Not That Kind of Victorian
Cory Korkow Associate Curator of European Paintings and Sculpture, 1500–1800
Persistent Pattern A modern iteration in blue and cream of Daisy, the first wallpaper produced by Morris & Co.
William Morris celebrated the thrushes in the garden of his country home, Kelmscott Manor, by designing the now iconic pattern Strawberry Thief. He could never have imagined that the design would be in use 135 years later on items as varied as Dr. Martens combat boots and tea cozies. Designed in 1883, Strawberry Thief remains one of many Morris patterns that have been in production for more than a century, countering the stereotype of Victorian design as old-fashioned and irrelevant. William Morris (1834–1896) is unique among 19th-century English designers for weathering the inevitable backlash of successive generations; today his patterns are available in a bewildering array of forms inconceivable even to the visionary designer himself. Contemporary, minimalist style may seem at odds with the pattern-on-pattern aesthetic associated with Morris, but it is sympathetic to his motto “Have nothing in your houses that you do not know to be useful, or believe to be beautiful.”
When the design firm that Morris formed in 1861 closed in 1940, its archives were purchased by the British interior design firm Arthur Sanderson & Sons. Morris wallpaper and textiles continue to be produced under the UK company Style Library, which provided the wallpaper Fruit featured in the current exhibition William Morris: Designing an Earthly Paradise. In addition to the traditional colorways, Morris designs are available through Style Library in new shades that appeal to modern design sensibilities. For example, a room featured on the company’s website is hung with a simplified version of Daisy. Registered in 1864, Daisy was the second wallpaper Morris designed and the first produced. The blue-and-cream pattern illustrated here is a color option that would not have existed in the design firm’s original inventory. Re-creating a sense of the densely patterned Morris aesthetic, the pillows on the bed read Love Is Enough, the title of a play written by Morris proclaiming the significance of love over wealth or power.
Floral Punk Instagrammed image of former CMA curatorial fellow Victoria Hepburn’s Strawberry Thief Dr. Martens
An ardent Socialist, Morris struggled with the fact that goods produced from the finest materials by justly paid workers in a healthy environment meant that the objects were too expensive for the average consumer. He would likely have been disturbed by the glut of cheaply made items now bearing his designs. Artist David Mabb created the Morris Kitsch Archive, which documents 520 examples of Morris patterns found on mass-produced objects, including a baby’s changing mat, a hammer, and a dog’s T-shirt. After seeing a pair of Wellington boots printed with Morris’s Daisy pattern in the gift shop at the Victoria & Albert Museum in London, he was prompted to explore his simultaneous feelings of magnetism and revulsion. Mabb reproduced images of these goods for the 2009 exhibition Have nothing in your houses that you do not know to be useful, or believe to be beautiful at Leo Kamen Gallery in Toronto. While the ubiquity of Morris patterns in the 21st century represents a commercialization that would have troubled the Victorian crusader for sustainability and workers’ rights, it also testifies to the timelessness of his fundamental design principles and the beauty of his color harmonies.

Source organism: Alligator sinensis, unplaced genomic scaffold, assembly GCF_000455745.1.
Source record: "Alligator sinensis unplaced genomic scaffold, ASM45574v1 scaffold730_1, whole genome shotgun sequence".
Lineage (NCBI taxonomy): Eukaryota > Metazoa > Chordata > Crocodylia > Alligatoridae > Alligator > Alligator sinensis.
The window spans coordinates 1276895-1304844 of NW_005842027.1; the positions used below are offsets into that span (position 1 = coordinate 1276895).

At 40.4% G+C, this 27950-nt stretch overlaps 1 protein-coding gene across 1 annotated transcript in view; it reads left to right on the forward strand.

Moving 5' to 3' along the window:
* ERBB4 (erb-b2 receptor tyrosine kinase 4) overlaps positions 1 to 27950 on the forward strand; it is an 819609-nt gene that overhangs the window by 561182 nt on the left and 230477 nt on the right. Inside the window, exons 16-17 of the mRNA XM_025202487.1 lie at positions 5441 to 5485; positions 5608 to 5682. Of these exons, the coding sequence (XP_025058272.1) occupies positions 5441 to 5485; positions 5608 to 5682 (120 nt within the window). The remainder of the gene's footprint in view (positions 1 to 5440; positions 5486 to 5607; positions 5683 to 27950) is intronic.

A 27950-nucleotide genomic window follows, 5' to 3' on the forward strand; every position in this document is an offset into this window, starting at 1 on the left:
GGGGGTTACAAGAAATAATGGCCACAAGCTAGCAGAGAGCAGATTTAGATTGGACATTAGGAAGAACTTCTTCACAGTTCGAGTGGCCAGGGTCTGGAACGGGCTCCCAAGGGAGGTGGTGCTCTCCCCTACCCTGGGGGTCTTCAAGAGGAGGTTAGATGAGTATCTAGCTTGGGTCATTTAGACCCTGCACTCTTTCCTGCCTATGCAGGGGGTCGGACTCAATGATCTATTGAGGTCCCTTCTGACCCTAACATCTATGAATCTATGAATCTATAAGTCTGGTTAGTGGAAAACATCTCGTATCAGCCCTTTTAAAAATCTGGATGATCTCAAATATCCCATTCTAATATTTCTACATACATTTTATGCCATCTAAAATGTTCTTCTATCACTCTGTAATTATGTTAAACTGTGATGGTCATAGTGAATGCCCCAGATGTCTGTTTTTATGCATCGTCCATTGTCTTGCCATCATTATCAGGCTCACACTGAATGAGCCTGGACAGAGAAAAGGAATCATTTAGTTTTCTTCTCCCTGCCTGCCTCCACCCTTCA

Shopping in Madrid Display window featuring Strawberry Thief from the luxury brand Loewe’s fall 2017 collection
Even as Morris patterns are found on trash cans and notebook covers, high-end designers continue to be attracted to his noble convictions that one should intimately understand the materials and process before embarking on a design and that only the finest materials should be used in order to ensure longevity. Inspired by Morris’s passionate, holistic approach, Jonathan Anderson, designer for the Spanish luxury brand Loewe, used iconic Morris & Co. patterns for its Fall 2017 collection. “I liked this idea of hybridizing Morris with the punk movement in Britain,” the designer said at the time. “When he started doing what he did, it was progressive. . . . He changed how we looked, the way in which we lived.”1 This capsule collection offered pieces meant to function together as modern camouflage, an effect immediately apparent in a store window in Madrid filled with objects emblazoned with Strawberry Thief. With items ranging from a $490 key chain to a $3,250 handbag, the Loewe goods actually have much in common with Morris’s original price points, if not his product types. Anderson joins designers such as Dries van Noten, Mary Katrantzou, and Tory Burch who see in Morris’s attention to craftsmanship the antidote to fast fashion. Generations after Morris, anxieties about mass production persist, and his designs appeal to consumers at opposite ends of the kitsch/couture spectrum.
Cleveland Art, July/August 2018